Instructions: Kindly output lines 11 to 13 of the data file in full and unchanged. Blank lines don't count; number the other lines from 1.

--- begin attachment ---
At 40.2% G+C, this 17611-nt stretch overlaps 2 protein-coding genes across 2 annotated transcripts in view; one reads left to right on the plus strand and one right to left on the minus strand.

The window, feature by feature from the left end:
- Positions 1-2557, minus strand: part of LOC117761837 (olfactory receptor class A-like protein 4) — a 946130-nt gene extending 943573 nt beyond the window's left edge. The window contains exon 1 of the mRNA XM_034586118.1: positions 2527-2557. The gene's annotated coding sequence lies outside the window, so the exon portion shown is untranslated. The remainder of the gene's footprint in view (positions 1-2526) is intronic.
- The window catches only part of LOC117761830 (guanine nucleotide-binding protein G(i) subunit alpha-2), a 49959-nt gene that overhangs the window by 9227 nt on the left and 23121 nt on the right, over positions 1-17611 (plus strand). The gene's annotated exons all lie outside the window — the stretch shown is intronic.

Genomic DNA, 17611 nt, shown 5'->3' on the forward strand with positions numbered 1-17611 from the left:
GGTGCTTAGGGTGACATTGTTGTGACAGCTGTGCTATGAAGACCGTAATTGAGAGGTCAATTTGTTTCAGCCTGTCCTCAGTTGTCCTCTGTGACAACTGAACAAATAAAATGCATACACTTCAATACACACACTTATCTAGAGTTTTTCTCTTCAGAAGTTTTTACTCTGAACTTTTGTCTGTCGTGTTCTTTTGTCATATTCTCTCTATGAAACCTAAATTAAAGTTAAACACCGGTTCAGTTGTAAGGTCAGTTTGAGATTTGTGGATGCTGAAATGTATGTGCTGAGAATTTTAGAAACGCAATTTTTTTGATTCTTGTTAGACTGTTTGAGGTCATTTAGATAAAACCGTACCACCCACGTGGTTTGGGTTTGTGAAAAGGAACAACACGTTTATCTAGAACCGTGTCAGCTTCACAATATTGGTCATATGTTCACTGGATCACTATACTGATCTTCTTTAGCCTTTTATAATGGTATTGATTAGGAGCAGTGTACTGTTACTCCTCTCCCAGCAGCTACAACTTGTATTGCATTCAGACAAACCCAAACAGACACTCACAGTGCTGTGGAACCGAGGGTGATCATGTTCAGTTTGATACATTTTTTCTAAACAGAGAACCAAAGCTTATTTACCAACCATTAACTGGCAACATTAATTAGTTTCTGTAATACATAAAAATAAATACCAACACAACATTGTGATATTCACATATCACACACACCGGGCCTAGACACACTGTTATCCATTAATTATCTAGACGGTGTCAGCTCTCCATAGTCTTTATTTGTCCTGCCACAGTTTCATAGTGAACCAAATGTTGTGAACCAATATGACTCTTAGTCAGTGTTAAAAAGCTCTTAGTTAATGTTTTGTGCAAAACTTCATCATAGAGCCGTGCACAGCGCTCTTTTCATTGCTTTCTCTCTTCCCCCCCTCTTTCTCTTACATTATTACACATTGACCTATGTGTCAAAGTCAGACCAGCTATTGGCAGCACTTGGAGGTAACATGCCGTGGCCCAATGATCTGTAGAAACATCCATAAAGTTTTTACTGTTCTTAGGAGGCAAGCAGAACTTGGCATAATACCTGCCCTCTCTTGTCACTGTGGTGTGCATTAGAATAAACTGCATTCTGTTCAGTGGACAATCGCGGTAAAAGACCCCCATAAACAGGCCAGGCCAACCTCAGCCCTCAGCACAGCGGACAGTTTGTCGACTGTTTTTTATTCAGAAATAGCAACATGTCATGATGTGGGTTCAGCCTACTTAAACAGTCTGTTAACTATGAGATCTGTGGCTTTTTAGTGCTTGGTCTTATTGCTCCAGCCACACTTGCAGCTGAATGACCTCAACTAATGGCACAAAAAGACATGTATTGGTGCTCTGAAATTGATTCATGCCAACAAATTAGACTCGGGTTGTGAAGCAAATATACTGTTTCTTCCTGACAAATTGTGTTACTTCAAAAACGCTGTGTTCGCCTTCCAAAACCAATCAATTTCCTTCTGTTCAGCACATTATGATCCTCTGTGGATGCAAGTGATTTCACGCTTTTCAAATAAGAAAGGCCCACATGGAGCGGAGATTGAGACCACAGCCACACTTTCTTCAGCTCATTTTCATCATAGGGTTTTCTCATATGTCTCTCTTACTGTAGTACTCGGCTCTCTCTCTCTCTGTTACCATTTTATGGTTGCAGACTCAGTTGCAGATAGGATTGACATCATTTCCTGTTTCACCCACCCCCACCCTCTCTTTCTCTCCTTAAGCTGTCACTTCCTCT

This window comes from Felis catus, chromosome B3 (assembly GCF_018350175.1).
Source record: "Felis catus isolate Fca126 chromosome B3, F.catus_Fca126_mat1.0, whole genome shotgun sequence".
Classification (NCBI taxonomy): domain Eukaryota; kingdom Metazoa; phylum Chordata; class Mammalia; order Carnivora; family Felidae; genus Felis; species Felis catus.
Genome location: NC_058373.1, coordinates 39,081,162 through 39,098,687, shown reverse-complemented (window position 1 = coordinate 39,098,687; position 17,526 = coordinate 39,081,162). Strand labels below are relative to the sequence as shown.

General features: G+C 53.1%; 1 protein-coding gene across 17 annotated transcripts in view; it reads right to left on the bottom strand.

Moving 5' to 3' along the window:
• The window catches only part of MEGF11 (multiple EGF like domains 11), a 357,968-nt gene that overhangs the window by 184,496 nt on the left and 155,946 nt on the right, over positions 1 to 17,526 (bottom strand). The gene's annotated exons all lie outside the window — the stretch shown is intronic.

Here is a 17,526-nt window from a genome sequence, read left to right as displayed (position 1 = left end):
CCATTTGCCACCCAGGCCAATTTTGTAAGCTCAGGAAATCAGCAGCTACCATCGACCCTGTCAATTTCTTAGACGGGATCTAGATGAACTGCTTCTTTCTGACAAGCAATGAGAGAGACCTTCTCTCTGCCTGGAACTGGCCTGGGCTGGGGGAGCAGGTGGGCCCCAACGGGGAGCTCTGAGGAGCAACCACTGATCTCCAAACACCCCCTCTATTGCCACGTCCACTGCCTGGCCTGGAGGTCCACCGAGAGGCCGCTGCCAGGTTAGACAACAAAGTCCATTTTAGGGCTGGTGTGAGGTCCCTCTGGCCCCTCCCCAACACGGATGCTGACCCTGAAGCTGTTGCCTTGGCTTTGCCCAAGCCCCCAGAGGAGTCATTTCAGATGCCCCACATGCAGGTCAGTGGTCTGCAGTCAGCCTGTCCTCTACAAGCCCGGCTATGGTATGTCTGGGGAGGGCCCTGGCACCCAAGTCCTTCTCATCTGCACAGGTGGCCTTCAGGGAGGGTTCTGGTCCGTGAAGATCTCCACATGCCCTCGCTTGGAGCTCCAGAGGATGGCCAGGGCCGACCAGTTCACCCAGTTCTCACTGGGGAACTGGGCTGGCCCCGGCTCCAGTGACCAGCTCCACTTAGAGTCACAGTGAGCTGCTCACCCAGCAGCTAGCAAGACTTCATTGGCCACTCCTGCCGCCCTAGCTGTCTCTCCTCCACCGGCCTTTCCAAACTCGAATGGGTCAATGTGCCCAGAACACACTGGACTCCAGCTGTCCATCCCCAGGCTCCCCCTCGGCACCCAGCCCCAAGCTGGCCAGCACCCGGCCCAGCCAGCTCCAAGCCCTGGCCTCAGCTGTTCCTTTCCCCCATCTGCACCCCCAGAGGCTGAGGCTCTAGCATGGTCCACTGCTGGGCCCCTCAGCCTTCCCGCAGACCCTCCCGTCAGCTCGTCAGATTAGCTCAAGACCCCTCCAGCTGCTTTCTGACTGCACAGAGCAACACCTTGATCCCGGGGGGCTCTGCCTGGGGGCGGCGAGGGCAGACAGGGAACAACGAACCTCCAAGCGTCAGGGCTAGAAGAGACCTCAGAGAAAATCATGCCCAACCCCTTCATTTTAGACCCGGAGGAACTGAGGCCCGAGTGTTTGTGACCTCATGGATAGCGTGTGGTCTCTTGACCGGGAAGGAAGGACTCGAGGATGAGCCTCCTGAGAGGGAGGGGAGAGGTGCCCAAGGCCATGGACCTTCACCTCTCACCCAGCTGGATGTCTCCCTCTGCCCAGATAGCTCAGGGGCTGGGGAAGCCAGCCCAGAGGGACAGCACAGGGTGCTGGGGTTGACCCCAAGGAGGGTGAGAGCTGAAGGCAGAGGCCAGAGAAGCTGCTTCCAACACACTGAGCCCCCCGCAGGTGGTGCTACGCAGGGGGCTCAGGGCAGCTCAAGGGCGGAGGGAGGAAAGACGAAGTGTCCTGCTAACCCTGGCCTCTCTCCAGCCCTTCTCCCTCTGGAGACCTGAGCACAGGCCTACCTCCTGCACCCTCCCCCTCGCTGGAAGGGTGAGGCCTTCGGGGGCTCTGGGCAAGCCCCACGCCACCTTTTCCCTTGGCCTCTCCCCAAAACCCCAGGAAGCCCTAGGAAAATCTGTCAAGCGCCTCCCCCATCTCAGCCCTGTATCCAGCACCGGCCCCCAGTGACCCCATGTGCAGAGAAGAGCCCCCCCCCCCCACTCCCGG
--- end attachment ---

General features: G+C 53.1%; 1 protein-coding gene across 17 annotated transcripts in view; it reads right to left on the bottom strand.

Moving 5' to 3' along the window:
• The window catches only part of MEGF11 (multiple EGF like domains 11), a 357,968-nt gene that overhangs the window by 184,496 nt on the left and 155,946 nt on the right, over positions 1 to 17,526 (bottom strand). The gene's annotated exons all lie outside the window — the stretch shown is intronic.